When at the age of 16 I got my GCSE results, my Head Teacher Mrs Darnell approached me to offer me her sincere commiserations. I had been awarded 9 A-stars, 1 A, and a B – the latter in music. She thought I’d be devastated about the B in music. I wasn’t. Partly because I got nine A-stars (and the A was in textiles anyway), and partly because my older brother had got a B in music too.
I’m not a competitive person – which makes me quite irritating to play games with I think – but how was I supposed to know I had a problem with trying to be the best I can possibly be? I suppose it could be called perfectionism, but in many areas I’m not a perfectionist – take housework, physical exercise and doing my daughter’s hair as examples. But I suppose I grew up finding my identity largely in success. And you’re only ever as good as your last exam result, so you keep on striving, always skating on thin ice.
Why am I telling you this? Well, what happens when you’re such a high achiever that you get commiserated for your one lowly B grade? You grow into an adult who not only does NOT want to fail, but who wants to be excellent.
But just as I was becoming an adult, I became a Christian. Brilliant! But oh no! What do you do when you’re used to trying to reach the highest standard, and then you find out you can’t meet it, ever, because you’re hopelessly sinful and in need of salvation? Of course I know that wonderfully I’m saved by grace alone, through faith, which is itself a gift from God (re: Ephesians 2v8 (la de da**)). Hooray and phew! However, we are also told to repent of our sin and live holy lives. Yikes. Since this high-achievement has been the habit of a lifetime, it’s taking years to break.
In trying to be good on my own merits, I am “failing” at being a Christian, since the whole thing rests on me trusting that I’m saved by grace alone through faith. So then I feel like a terrible failure, and endeavor to try harder at being better at trusting in grace. But no wait that’s not right either, because it’s not about trying harder. What a failure I am at this.
Do you see where this spiral is heading? Only downwards.
Perhaps you can’t relate to this at all (in which case perhaps we could meet for a coffee so you can help me out?), but I really struggle to hold in one hand the seriousness of sin and the demand to be holy, whilst in the other hand accepting that I will never live up to the mark, and that I shouldn’t beat myself up about it.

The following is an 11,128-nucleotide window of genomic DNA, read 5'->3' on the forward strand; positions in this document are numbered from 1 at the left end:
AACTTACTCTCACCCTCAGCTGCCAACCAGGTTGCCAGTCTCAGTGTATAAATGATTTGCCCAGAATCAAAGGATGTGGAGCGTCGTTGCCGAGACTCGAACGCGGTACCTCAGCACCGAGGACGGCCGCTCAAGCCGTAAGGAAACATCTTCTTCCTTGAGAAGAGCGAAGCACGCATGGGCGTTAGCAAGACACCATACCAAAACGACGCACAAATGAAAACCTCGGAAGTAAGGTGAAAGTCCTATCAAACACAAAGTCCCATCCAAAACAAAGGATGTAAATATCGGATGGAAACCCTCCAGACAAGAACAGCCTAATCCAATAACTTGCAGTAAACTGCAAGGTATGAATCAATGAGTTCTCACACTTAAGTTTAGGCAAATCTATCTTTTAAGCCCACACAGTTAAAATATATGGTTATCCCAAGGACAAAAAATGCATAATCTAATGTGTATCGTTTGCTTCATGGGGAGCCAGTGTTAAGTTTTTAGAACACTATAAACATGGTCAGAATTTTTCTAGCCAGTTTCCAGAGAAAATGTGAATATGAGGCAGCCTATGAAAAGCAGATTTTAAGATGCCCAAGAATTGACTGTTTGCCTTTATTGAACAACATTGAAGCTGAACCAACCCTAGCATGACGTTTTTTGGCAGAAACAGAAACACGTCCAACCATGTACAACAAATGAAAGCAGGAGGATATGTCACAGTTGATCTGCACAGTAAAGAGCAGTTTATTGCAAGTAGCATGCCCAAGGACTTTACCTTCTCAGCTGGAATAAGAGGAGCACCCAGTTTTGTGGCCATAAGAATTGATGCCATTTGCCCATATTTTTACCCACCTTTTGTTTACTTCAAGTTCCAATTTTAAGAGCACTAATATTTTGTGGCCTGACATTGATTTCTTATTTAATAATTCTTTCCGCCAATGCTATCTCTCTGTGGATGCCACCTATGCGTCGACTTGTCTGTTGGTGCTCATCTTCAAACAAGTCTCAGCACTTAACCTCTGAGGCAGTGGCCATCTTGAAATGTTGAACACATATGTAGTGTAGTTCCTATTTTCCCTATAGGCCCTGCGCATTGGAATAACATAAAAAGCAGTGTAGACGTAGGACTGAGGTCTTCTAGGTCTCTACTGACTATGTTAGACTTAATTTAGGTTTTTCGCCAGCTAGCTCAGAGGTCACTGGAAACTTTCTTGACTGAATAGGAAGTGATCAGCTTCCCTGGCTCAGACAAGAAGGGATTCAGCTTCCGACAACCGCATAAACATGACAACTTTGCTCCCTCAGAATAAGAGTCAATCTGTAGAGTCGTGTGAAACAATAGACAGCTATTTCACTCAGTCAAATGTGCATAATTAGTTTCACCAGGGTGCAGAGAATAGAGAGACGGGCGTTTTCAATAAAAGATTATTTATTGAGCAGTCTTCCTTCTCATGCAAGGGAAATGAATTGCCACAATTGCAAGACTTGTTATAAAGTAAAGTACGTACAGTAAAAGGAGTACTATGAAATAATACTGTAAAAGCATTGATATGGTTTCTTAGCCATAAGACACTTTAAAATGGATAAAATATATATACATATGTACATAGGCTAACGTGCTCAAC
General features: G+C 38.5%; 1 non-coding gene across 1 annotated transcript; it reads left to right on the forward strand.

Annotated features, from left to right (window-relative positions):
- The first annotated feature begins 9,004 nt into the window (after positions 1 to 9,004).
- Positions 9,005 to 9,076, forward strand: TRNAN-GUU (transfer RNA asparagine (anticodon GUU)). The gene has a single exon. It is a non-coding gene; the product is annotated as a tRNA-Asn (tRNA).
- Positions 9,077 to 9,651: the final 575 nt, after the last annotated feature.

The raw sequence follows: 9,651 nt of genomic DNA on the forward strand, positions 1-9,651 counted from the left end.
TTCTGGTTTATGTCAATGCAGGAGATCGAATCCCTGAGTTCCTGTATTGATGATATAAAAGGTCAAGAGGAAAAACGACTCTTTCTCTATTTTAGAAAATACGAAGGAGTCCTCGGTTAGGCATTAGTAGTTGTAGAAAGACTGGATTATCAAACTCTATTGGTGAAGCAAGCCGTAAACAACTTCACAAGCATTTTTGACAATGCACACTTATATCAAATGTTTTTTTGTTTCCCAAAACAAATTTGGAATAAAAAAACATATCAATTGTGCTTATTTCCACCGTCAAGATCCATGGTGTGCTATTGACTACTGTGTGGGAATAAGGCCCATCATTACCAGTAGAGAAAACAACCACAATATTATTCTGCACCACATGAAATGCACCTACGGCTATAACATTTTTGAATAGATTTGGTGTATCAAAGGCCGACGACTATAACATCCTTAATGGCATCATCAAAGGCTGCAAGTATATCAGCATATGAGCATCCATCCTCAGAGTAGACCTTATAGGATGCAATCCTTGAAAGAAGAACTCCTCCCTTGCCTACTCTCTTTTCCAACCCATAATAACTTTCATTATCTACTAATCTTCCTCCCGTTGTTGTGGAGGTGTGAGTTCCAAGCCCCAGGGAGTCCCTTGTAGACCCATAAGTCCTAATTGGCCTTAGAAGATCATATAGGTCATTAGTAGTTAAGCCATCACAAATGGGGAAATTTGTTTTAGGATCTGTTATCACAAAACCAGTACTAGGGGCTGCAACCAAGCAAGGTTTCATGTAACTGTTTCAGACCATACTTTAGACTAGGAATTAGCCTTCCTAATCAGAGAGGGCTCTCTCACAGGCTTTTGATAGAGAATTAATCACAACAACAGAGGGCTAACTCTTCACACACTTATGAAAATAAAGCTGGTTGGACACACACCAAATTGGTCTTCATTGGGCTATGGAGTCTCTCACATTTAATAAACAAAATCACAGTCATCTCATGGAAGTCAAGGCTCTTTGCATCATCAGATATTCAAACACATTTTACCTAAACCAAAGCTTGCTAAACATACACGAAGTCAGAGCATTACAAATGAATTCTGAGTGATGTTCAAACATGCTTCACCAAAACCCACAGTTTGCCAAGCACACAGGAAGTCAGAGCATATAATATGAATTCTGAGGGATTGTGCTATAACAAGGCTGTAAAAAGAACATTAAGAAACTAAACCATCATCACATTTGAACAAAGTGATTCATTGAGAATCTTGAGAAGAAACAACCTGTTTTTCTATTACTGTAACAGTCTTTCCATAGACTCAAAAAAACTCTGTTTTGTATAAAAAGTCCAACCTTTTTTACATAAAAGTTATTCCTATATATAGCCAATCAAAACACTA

Then I became a mum. Oh dear, oh dear, oh dear. Far from achieving excellence in this field, I found myself struggling to even function. Feeding my baby and cleaning her up and dressing her and getting her off to sleep were tasks too difficult for me. And even when I cracked something, a new challenge was (and still is) just round the corner. There are no measurable results – no exams; no annual appraisals; most of the time there is nobody even there to say ‘that was impressive.’ For someone who tends to like achieving success, motherhood is a real, real, REAL furnace. How the Lord is burning off that dross to refine me into someone who really does live by grace. Ouch.
So, what to do? I think the way to break this cycle has rather a lot to do with the death and resurrection of Jesus Christ. It’s not that the Lord is frowning at me as I mess up again, but rather he is smiling at me as I live in Christ. My pastor told me the other day that I should ‘live much in the smiles of God.’ What a revolution that will be for me.
I read this today:
23 The words ‘it was credited to him’ were written not for [Abraham] alone, 24 but also for us, to whom God will credit righteousness – for us who believe in him who raised Jesus our Lord from the dead. 25 He was delivered over to death for our sins and was raised to life for our justification. (Romans 4).
Spiritually, my GCSE results are all U (Ungraded). I’m bankrupt. But in Christ, I’m justified – straight A-stars, without even a pesky B. So I think one way to break this bad habit is to focus on Jesus everyday, instead of focusing on myself. Of course, at the root of this ‘excellence’ I’m aiming for is the “mother of all sins” – pride. I want to be brilliant, and for people to tell me I am (how embarrassing). But if I’m focusing on Jesus instead of on Catherine, then I’ll be humbled, and at the same time given liberating confidence as I approach God my Father. He is smiling at me (really!) as I fold the washing, or clean up sick, or run for the bus.
There’ll always be someone better than me at whatever I do – that’s no way to find my identity. How amazing that I can find my identity in the Perfect One instead:
Learn much of the Lord Jesus. For every look at yourself, take ten looks at Christ. He is altogether lovely. Such infinite majesty, and yet such meekness and grace, and all for sinners, even the chief!
Live much in the smiles of God. Bask in His beams. Feel His all-seeing eye settled on you in love, and repose in His almighty arms. (Robert Murray M’Cheyne)
As always, please click on the speech bubble in the top right-hand corner if you’d like to leave a comment.
*For those reading this from outside the UK, GCSEs are big exams you do at the end of ‘High School’ in England and Wales. At school we are usually taught that the rest of our lives depend upon how well we do in them.
**Seeds Family Worship have a memory verse song using Ephesians 2v8 called Grace (la de da) – please visit their website to hear it.